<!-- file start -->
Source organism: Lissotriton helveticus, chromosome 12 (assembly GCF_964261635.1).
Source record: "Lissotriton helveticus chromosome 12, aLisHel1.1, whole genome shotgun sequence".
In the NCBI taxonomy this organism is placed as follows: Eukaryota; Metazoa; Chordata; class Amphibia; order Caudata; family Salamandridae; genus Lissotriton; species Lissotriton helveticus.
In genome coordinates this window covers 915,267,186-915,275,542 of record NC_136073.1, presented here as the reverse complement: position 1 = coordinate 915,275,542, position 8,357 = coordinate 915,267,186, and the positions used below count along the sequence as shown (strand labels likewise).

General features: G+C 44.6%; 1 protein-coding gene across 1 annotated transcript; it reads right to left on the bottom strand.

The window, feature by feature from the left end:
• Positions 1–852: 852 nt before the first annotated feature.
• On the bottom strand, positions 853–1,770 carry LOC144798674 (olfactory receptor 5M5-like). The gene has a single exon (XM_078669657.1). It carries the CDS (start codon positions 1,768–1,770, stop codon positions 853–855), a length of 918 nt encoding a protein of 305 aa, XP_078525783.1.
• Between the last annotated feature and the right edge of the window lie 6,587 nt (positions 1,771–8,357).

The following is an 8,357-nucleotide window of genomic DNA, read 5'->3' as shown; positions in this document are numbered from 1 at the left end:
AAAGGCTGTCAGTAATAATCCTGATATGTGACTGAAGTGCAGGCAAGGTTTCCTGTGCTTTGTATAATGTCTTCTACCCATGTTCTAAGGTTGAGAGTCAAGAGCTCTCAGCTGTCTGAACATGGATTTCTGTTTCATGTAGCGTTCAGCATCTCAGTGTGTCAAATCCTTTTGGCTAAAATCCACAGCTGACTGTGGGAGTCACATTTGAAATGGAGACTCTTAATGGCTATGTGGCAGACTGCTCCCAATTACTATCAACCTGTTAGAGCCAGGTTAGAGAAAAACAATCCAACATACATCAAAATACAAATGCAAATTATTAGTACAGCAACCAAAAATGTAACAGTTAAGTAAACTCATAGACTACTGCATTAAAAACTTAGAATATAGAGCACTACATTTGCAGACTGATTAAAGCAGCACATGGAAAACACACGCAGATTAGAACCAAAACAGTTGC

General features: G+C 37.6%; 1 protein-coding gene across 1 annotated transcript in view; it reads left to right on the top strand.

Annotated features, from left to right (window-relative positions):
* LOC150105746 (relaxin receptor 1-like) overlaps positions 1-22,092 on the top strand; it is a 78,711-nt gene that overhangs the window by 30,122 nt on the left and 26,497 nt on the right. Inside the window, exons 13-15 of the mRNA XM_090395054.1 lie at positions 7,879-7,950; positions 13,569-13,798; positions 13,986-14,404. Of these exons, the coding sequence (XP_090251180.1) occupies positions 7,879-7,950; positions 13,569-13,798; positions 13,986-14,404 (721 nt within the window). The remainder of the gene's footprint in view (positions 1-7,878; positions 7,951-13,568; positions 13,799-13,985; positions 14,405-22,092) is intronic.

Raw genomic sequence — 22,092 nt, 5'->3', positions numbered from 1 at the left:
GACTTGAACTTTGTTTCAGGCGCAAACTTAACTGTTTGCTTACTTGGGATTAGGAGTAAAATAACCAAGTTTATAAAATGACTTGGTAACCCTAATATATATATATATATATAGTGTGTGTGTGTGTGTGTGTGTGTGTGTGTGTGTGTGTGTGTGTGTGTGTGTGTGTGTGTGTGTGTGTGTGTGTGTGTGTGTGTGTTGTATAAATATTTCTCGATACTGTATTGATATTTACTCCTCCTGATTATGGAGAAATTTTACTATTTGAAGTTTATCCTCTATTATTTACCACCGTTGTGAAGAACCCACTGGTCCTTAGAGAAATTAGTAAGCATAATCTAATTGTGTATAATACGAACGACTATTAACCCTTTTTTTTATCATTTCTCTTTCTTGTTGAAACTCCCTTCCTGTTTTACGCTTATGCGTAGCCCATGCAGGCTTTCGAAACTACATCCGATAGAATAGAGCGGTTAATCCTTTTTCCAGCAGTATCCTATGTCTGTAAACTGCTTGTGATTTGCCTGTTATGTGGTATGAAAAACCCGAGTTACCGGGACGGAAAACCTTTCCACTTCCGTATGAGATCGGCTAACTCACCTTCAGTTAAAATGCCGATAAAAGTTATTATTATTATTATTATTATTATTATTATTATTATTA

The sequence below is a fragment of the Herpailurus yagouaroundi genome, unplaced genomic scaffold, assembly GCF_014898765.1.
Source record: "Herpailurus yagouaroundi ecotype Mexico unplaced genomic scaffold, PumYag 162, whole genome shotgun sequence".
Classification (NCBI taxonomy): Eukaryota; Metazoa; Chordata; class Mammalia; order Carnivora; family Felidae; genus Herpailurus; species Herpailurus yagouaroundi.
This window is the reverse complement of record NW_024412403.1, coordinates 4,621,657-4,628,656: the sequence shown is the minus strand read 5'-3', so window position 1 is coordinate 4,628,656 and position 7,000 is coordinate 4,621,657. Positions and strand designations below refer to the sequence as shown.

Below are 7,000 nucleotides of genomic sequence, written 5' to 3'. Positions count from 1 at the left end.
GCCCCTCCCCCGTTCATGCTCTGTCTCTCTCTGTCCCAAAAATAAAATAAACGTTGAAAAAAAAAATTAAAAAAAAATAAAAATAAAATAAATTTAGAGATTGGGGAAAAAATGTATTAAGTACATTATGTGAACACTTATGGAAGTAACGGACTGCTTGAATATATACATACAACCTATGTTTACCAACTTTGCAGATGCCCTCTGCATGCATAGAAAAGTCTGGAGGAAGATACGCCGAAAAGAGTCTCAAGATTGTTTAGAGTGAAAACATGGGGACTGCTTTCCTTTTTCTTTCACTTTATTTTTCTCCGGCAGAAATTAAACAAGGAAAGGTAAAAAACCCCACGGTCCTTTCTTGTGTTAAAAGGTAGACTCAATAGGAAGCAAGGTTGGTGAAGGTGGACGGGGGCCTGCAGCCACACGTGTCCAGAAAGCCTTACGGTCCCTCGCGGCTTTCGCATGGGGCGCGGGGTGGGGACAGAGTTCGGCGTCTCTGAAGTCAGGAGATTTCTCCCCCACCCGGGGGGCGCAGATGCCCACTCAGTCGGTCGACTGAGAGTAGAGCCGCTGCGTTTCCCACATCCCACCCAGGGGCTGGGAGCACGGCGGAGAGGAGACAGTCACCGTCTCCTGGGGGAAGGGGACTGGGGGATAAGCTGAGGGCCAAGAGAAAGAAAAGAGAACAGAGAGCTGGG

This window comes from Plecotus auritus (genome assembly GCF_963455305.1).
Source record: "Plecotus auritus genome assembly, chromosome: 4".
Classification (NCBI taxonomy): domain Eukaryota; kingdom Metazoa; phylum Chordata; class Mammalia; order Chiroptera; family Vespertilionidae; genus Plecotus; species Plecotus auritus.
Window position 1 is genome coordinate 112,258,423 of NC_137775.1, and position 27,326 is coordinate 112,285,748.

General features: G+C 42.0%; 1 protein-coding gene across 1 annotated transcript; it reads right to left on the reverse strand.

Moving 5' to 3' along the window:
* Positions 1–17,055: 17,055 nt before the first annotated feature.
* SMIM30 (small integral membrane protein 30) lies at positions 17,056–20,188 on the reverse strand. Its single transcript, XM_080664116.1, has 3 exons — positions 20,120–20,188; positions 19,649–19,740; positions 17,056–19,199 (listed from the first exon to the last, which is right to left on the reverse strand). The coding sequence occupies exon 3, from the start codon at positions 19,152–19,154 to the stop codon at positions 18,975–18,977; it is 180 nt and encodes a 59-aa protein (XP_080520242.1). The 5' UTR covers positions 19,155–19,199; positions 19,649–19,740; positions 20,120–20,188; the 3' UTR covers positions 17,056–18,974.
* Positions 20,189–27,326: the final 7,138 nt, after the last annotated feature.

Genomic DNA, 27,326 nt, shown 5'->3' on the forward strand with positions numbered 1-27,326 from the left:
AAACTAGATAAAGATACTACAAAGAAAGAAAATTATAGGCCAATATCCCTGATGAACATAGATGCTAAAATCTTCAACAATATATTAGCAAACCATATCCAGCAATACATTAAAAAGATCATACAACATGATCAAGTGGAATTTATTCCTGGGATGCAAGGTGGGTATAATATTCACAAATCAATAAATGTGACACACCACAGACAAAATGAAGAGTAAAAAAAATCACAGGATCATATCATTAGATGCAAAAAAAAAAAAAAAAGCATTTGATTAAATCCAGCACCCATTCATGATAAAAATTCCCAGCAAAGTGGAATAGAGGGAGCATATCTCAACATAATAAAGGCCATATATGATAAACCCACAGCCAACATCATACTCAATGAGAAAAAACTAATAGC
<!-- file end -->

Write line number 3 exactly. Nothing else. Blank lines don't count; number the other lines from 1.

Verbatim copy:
In the NCBI taxonomy this organism is placed as follows: Eukaryota; Metazoa; Chordata; class Amphibia; order Caudata; family Salamandridae; genus Lissotriton; species Lissotriton helveticus.